Aging can certainly bring about feelings of sadness – that’s normal – but, depression isn’t a normal reaction to aging. Even though it isn’t the norm, almost 20% of elders experiences depression as they age. More alarming is the fact that most don’t get treatment for it.
The loss of a loved one or the sudden onset of a debilitating illness can play havoc with a senior’s ability to bounce back into a chosen lifestyle or to ward off the symptoms of depression.
“Depression in the elderly may be more common [in seniors], but it is certainly not normal and it can be treated just as successfully in seniors as in anyone else,” explains Gary Kennedy, M.D.
Sadness and grief rather than depression are often the causes of withdrawal from social activities and participating in things that used to make them happy. It’s important to recognize the difference in sadness and depression.
If the person’s withdrawal or other symptoms of depression are prolonged, it could be very dangerous. Clinical depression may be the cause and should be treated immediately.
As seniors become frailer, they don’t necessarily become more depressed. Older adults are usually more resilient because of lives that have included grief and sadness along the way. But, if that senior becomes physically or mentally impaired the chances of depression increase.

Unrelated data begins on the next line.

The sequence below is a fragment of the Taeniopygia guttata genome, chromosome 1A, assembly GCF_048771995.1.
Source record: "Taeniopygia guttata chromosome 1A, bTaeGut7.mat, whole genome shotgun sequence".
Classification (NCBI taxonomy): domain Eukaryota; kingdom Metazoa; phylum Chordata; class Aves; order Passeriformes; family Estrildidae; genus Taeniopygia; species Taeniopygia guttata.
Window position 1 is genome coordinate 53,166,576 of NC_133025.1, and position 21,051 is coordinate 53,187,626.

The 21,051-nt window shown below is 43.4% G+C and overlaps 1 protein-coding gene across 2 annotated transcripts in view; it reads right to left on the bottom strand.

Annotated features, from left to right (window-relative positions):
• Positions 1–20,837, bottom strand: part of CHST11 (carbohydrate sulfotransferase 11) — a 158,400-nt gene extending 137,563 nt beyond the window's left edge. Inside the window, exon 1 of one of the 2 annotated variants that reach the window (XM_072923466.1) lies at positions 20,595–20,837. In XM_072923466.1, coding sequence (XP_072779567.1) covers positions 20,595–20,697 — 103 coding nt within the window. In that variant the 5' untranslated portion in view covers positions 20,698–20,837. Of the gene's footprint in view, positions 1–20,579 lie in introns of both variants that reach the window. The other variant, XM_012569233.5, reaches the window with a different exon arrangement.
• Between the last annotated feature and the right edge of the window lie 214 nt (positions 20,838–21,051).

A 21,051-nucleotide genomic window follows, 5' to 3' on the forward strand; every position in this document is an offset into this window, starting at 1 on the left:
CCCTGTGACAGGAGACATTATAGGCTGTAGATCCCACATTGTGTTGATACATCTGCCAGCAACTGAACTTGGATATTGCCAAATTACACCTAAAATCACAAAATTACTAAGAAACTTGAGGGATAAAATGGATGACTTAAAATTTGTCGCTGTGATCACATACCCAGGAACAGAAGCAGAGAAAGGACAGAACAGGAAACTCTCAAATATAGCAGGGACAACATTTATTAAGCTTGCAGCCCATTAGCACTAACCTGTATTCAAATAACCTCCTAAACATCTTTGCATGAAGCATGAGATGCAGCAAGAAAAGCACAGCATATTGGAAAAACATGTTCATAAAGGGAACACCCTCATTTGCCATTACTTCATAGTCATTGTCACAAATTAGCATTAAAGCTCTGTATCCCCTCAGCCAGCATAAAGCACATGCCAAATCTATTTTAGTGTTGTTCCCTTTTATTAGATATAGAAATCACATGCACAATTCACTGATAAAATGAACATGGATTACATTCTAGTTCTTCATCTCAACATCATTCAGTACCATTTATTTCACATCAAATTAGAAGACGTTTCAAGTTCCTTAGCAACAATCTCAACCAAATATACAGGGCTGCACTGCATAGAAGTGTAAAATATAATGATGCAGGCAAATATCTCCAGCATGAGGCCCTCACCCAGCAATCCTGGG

When depression begins to interfere with the senior’s ability to function and carry on in a usual manner, their peace of mind and pleasure in simple things are stolen from them. They may develop suicidal thoughts or develop habits (such as alcohol) that lead to an early death.
When you (or someone you care for) have been wrestling with depression for a number of years, keep in mind that aging can worsen the condition. It’s a situation where time doesn’t cure all ills – but only make them worse.
The elderly are usually affected by depression worse than any other group. When feelings of worthlessness and hopelessness are experienced, serious repercussions may occur. That’s why this debilitating disorder needs to be dealt with in the elderly quickly and seriously.
If you suspect that you or a senior in your life has gone from sadness and/or grief into the throes of a depressive state, find out more about what you can do about the situation. Online help exists to help you find your way – or get in touch with a health care professional. There are many treatments that can help.